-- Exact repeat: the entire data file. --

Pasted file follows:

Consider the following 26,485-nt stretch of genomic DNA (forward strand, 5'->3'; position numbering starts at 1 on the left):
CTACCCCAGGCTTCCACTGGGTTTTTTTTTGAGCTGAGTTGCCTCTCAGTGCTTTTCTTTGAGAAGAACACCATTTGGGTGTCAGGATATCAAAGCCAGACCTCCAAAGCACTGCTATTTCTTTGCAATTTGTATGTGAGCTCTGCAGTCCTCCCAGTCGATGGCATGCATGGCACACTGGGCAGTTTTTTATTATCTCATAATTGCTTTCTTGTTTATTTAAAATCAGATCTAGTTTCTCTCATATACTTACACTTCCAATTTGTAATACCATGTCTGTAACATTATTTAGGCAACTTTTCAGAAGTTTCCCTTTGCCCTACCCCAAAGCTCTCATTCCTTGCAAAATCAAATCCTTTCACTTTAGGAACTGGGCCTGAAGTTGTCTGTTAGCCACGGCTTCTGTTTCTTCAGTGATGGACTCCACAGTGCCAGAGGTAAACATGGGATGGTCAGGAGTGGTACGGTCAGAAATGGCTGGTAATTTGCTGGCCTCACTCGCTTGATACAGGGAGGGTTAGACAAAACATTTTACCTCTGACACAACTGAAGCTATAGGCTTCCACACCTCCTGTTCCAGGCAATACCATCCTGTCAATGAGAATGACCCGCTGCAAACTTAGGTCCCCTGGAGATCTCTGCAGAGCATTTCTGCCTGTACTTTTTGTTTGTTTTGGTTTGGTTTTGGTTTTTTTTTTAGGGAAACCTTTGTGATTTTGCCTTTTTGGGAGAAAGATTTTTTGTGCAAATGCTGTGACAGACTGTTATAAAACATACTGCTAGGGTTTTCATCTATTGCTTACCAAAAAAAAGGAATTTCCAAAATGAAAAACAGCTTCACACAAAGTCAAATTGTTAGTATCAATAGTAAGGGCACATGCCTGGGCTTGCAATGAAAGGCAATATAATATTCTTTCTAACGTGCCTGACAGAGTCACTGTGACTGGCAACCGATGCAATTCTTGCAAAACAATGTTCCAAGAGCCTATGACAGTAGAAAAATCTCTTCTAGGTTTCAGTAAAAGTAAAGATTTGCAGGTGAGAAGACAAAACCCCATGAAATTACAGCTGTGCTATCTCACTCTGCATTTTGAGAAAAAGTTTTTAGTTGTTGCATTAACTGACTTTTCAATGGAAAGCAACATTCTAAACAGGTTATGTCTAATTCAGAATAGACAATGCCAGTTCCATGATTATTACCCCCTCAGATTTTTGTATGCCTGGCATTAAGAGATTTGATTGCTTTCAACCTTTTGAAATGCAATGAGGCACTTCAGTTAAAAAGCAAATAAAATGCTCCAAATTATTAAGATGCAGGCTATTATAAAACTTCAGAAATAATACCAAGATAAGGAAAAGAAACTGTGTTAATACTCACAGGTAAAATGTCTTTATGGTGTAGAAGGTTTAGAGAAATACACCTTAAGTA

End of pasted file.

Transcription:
Consider the following 26,485-nt stretch of genomic DNA (forward strand, 5'->3'; position numbering starts at 1 on the left):
CTACCCCAGGCTTCCACTGGGTTTTTTTTTGAGCTGAGTTGCCTCTCAGTGCTTTTCTTTGAGAAGAACACCATTTGGGTGTCAGGATATCAAAGCCAGACCTCCAAAGCACTGCTATTTCTTTGCAATTTGTATGTGAGCTCTGCAGTCCTCCCAGTCGATGGCATGCATGGCACACTGGGCAGTTTTTTATTATCTCATAATTGCTTTCTTGTTTATTTAAAATCAGATCTAGTTTCTCTCATATACTTACACTTCCAATTTGTAATACCATGTCTGTAACATTATTTAGGCAACTTTTCAGAAGTTTCCCTTTGCCCTACCCCAAAGCTCTCATTCCTTGCAAAATCAAATCCTTTCACTTTAGGAACTGGGCCTGAAGTTGTCTGTTAGCCACGGCTTCTGTTTCTTCAGTGATGGACTCCACAGTGCCAGAGGTAAACATGGGATGGTCAGGAGTGGTACGGTCAGAAATGGCTGGTAATTTGCTGGCCTCACTCGCTTGATACAGGGAGGGTTAGACAAAACATTTTACCTCTGACACAACTGAAGCTATAGGCTTCCACACCTCCTGTTCCAGGCAATACCATCCTGTCAATGAGAATGACCCGCTGCAAACTTAGGTCCCCTGGAGATCTCTGCAGAGCATTTCTGCCTGTACTTTTTGTTTGTTTTGGTTTGGTTTTGGTTTTTTTTTTAGGGAAACCTTTGTGATTTTGCCTTTTTGGGAGAAAGATTTTTTGTGCAAATGCTGTGACAGACTGTTATAAAACATACTGCTAGGGTTTTCATCTATTGCTTACCAAAAAAAAGGAATTTCCAAAATGAAAAACAGCTTCACACAAAGTCAAATTGTTAGTATCAATAGTAAGGGCACATGCCTGGGCTTGCAATGAAAGGCAATATAATATTCTTTCTAACGTGCCTGACAGAGTCACTGTGACTGGCAACCGATGCAATTCTTGCAAAACAATGTTCCAAGAGCCTATGACAGTAGAAAAATCTCTTCTAGGTTTCAGTAAAAGTAAAGATTTGCAGGTGAGAAGACAAAACCCCATGAAATTACAGCTGTGCTATCTCACTCTGCATTTTGAGAAAAAGTTTTTAGTTGTTGCATTAACTGACTTTTCAATGGAAAGCAACATTCTAAACAGGTTATGTCTAATTCAGAATAGACAATGCCAGTTCCATGATTATTACCCCCTCAGATTTTTGTATGCCTGGCATTAAGAGATTTGATTGCTTTCAACCTTTTGAAATGCAATGAGGCACTTCAGTTAAAAAGCAAATAAAATGCTCCAAATTATTAAGATGCAGGCTATTATAAAACTTCAGAAATAATACCAAGATAAGGAAAAGAAACTGTGTTAATACTCACAGGTAAAATGTCTTTATGGTGTAGAAGGTTTAGAGAAATACACCTTAAGTA